Robert Wright, author and professor of science and religion suggests that mindfulness is not just helpful for us as a coping mechanism.  He also believes that mindfulness can be used as a way to process those incidents that seemingly cause the stress and even as a way to respond.  (The reality is that an event/person does not CAUSE stress, but as I talked about in last week’s blog, how we look at the event/person triggers how we feel about it).

He speaks of responding mindfully to things we see or hear on the news or on our social media feeds that might otherwise fuel anger. For example, there’s a certain person who’s on the news a lot that is a natural at pushing people’s emotional buttons. He’s able to instantly generate outrage, contempt, disgust . . .  you get the picture. When we cooperate by expressing that outrage, we are just playing into his hands.  And more importantly, it distracts us from being able to assess some of the issues being brought up; and makes it more unlikely that we can focus enough to help make the changes needed.

Wright points out that outrage gets in the way of empathy for his supporters.  We’re not talking about the emotional empathy most of us are able to express.  Here we’re talking about cognitive empathy – or the ability to understand how the world looks to other people.  We need some cognitive distance in order to do that.  Otherwise, we’re just going to lump them all together, and assume the worst. I’ve talked about this skill before when I’ve shared how I try to view the world through my clients’ eyes in order to understand what they are feeling; yet maintain enough objectivity to back up and be able to help them look for alternative ways to look at things.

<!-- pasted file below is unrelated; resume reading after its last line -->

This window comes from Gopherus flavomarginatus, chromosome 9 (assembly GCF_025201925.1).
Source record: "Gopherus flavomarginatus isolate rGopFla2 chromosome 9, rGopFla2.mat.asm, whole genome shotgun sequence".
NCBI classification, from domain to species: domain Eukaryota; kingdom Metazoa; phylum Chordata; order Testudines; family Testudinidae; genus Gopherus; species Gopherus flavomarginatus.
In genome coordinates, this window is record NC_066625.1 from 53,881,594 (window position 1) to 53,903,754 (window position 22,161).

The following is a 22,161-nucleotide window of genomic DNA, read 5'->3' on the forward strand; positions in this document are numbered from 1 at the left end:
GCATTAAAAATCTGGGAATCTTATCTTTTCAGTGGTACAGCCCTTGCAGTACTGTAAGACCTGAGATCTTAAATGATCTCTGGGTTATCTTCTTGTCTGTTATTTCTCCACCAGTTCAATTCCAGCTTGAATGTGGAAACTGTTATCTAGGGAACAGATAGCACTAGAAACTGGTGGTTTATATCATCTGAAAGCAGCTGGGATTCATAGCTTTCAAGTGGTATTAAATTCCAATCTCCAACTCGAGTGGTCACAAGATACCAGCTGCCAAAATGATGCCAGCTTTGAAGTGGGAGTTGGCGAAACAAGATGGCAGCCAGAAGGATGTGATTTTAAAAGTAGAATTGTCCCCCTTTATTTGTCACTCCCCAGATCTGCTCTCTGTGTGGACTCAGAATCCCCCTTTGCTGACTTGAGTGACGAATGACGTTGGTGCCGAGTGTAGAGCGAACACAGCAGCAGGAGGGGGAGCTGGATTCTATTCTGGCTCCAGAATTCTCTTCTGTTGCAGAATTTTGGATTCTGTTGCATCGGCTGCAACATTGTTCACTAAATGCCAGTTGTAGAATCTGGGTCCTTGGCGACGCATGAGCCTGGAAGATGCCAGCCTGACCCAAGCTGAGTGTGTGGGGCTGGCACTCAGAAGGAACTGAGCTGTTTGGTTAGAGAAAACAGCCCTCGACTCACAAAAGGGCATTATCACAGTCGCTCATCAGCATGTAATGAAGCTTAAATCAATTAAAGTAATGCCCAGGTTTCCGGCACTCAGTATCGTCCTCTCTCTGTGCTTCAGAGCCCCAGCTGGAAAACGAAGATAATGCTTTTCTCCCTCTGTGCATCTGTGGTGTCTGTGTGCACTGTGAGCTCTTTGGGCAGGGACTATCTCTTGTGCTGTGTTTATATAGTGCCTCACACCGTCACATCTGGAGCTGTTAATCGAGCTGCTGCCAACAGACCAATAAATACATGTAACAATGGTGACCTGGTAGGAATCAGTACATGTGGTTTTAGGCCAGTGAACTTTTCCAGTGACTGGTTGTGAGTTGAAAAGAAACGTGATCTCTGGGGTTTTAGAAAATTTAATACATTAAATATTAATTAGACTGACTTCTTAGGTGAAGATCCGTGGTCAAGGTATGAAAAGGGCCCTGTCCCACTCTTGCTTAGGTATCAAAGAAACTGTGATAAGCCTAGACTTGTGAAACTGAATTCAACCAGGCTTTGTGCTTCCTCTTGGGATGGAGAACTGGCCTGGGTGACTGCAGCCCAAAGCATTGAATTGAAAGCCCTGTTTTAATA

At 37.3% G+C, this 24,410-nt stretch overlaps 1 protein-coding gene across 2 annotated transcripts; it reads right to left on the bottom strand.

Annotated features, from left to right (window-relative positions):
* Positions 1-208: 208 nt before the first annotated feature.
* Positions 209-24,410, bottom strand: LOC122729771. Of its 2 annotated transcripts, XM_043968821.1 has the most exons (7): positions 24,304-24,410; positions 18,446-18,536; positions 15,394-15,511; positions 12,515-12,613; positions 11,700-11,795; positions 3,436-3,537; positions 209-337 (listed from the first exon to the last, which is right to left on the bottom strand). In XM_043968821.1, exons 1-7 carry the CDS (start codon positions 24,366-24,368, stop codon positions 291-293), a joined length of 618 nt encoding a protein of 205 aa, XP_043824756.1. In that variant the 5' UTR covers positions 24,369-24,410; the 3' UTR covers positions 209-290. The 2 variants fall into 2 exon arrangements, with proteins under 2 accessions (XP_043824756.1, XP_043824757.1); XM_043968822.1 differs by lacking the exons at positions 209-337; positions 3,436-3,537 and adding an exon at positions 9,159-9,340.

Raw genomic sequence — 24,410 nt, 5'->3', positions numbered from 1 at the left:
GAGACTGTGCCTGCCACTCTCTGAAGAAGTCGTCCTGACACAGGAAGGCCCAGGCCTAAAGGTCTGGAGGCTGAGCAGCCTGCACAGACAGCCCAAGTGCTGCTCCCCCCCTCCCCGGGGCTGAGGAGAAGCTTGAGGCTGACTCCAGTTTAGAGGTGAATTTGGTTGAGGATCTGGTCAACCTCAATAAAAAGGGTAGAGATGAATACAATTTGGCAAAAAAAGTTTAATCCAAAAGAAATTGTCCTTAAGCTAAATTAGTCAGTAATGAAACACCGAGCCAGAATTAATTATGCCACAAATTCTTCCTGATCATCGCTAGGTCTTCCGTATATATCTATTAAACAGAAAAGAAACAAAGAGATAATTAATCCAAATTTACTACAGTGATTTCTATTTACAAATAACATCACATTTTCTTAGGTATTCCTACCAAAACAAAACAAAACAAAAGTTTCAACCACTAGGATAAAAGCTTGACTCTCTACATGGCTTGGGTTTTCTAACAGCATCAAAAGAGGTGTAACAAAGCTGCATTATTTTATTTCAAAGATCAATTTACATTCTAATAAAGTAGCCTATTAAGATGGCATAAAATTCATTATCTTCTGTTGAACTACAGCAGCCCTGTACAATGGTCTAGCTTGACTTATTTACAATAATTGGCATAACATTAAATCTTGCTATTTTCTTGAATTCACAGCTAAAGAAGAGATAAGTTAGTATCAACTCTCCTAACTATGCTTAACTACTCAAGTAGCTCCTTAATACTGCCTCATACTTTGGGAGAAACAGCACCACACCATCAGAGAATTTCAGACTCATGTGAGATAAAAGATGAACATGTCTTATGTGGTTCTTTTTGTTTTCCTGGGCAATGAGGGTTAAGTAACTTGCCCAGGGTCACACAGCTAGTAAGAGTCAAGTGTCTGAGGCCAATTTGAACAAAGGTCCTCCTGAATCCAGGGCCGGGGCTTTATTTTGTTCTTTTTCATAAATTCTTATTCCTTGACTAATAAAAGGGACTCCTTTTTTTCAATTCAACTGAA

The above-mentioned person is advocating for populism. Populism can only survive when there is polarization. Just like all religions, it needs a demon. Therefore, if we react from rage, we’re more likely to say or do something that immediately sparks flames in others – placing us in that demonic role. Consequently, they see us as the enemy and we see them as the enemy – polarization.  Don’t get me wrong, there’s nothing wrong with feeling anger about what is going on.  In fact, it’s probably healthy to acknowledge that anger exists. But as Martin Luther King, Jr said,  Darkness cannot drive out darkness: only light can do that. Hate cannot drive out hate: only love can do that. Fighting hate with hate is never productive.